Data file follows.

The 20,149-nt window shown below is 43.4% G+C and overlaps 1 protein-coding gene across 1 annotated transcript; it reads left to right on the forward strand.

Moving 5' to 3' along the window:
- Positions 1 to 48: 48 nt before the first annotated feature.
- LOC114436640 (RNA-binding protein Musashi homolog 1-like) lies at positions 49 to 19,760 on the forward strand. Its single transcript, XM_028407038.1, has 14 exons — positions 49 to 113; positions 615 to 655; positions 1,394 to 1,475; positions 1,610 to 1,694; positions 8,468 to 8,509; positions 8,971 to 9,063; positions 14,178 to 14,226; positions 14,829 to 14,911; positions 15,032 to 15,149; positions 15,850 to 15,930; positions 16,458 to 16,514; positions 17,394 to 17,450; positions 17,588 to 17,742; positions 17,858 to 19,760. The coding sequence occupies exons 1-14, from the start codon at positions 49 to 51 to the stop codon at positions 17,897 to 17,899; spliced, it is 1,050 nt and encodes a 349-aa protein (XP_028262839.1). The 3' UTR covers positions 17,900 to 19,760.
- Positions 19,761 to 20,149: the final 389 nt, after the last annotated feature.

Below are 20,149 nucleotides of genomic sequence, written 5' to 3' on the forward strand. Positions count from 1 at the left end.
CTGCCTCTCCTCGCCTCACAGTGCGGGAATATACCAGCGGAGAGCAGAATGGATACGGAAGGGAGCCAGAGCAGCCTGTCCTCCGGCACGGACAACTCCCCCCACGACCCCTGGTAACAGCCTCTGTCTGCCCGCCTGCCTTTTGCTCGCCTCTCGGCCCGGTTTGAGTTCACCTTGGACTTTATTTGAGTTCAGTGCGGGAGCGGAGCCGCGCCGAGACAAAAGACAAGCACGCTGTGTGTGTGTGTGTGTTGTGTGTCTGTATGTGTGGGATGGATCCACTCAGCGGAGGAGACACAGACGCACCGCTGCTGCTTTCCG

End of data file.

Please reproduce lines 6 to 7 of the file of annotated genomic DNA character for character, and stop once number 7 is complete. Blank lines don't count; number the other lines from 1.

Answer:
Below are 20,149 nucleotides of genomic sequence, written 5' to 3' on the forward strand. Positions count from 1 at the left end.
CTGCCTCTCCTCGCCTCACAGTGCGGGAATATACCAGCGGAGAGCAGAATGGATACGGAAGGGAGCCAGAGCAGCCTGTCCTCCGGCACGGACAACTCCCCCCACGACCCCTGGTAACAGCCTCTGTCTGCCCGCCTGCCTTTTGCTCGCCTCTCGGCCCGGTTTGAGTTCACCTTGGACTTTATTTGAGTTCAGTGCGGGAGCGGAGCCGCGCCGAGACAAAAGACAAGCACGCTGTGTGTGTGTGTGTGTTGTGTGTCTGTATGTGTGGGATGGATCCACTCAGCGGAGGAGACACAGACGCACCGCTGCTGCTTTCCG